•  Block height

    Block height refers to the number of blocks connected together in the blockchain. For example, Height 0, would be the very first block, which is also called the Genesis Block.

  •  Block reward

    An amount of cryptocurrency a miner receives for processing transactions in a given block.

  • Confirmation

    A confirmation means that the blockchain transaction has been verified by the network. This happens through a process known as mining, in a proof-of-work system (e.g. Bitcoin). Once a transaction is confirmed, it cannot be reversed or double spent. The more confirmations a transaction has, the harder it becomes to perform a double spend attack.

  • Cryptojacking

    “The secret use of your computing device to mine cryptocurrency.” This happens within your browser, and doesn’t even need a program to be installed. Thanks to Ray Li from HackerBits, who contributed this definition. Check out his page on in-browser cryptojacking for more of an explanation on how it works, and how to protect yourself.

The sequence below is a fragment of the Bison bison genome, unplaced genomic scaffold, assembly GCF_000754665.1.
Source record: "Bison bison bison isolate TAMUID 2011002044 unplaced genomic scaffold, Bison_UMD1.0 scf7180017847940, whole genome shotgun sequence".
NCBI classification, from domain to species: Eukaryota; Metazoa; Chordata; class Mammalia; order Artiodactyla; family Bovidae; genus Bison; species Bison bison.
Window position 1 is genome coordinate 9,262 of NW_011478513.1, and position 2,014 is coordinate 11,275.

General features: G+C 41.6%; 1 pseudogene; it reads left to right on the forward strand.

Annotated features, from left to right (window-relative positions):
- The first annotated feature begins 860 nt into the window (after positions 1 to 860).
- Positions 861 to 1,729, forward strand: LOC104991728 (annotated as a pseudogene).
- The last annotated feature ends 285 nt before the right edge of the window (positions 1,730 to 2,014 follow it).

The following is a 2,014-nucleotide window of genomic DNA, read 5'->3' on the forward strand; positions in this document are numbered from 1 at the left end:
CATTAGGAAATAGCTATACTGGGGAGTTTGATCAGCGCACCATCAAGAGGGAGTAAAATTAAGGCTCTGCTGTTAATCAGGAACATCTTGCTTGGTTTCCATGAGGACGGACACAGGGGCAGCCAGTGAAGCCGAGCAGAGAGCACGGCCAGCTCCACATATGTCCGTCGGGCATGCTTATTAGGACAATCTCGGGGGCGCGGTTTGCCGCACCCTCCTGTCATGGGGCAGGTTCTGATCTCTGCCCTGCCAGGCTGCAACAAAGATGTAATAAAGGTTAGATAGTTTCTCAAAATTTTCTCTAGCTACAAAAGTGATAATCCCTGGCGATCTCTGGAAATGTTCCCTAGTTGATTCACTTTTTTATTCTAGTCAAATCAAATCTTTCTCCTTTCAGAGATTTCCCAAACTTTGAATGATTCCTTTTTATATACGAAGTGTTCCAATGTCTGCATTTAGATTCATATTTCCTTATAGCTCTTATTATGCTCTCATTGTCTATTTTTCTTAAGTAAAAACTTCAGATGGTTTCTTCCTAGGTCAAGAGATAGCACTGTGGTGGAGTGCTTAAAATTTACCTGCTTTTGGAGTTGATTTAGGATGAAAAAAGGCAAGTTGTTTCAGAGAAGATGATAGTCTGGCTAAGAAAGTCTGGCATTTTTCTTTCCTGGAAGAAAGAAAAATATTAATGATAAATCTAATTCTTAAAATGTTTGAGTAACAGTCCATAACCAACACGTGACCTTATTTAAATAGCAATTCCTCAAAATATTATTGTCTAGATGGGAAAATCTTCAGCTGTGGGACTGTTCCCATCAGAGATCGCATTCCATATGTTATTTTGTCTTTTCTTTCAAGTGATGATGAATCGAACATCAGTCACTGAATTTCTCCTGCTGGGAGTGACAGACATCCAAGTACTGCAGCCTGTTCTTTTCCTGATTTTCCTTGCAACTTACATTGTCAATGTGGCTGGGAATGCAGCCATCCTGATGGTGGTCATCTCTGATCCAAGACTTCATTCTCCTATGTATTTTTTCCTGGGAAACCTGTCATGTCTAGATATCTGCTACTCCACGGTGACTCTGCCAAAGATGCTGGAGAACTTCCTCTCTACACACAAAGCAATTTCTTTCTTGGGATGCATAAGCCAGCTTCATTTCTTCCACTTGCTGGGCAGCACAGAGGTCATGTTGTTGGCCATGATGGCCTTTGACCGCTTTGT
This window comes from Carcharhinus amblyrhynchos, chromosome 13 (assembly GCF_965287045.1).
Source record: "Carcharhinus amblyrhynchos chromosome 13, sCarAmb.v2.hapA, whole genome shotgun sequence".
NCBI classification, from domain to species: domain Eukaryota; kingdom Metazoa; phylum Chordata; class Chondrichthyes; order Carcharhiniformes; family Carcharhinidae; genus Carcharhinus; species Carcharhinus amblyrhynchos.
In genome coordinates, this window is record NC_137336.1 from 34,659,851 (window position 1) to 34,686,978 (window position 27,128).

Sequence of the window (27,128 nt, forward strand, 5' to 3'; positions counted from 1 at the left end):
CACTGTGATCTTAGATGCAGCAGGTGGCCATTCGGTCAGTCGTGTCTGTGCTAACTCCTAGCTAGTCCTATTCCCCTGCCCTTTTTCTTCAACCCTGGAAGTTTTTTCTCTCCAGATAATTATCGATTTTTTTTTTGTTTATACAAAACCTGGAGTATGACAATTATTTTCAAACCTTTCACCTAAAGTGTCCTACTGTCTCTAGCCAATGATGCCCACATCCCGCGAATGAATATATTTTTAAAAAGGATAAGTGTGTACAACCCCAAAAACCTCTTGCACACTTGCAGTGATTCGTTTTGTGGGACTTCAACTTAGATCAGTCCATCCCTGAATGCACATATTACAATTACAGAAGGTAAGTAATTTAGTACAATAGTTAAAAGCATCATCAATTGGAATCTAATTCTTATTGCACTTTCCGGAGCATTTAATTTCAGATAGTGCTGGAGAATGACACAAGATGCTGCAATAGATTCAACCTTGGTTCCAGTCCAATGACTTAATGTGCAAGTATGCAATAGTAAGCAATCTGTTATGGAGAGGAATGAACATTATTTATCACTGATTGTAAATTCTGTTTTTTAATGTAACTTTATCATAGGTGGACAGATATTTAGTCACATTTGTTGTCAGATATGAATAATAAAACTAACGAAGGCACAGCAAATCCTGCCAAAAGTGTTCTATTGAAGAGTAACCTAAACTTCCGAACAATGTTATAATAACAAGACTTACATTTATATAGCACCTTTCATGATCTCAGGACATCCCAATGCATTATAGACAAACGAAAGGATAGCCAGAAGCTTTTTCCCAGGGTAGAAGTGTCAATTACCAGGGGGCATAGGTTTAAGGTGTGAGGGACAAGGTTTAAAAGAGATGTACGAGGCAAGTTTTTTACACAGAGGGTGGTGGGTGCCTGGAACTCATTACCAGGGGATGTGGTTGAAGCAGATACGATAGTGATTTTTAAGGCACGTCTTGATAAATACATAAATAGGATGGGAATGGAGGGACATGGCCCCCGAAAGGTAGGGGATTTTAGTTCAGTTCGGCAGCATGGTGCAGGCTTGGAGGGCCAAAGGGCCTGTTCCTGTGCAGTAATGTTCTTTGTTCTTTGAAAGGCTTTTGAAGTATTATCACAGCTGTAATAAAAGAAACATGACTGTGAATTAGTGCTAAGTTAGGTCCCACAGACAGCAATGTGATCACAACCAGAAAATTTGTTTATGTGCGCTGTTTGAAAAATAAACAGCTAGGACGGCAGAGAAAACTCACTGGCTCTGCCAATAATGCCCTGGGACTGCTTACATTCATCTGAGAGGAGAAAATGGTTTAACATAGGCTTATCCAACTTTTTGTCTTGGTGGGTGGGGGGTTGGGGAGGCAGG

•  DAO

    A decentralized organization where the method of governance is in some fashion “autonomous,” i.e., it’s not controlled by some form of discussion, process, or committee. The organization is run through rules encoded as computer programs called executable distributed code contracts (EDCCs or smart contracts).

  • Distributed Ledgers

    Distributed ledgers are a type of database that are spread across multiple sites, countries or institutions. Records are stored one after the other in a continuous ledger. Distributed ledger data can be either “permissioned” or “unpermissioned” to control who can view it.

  •  Digital Signature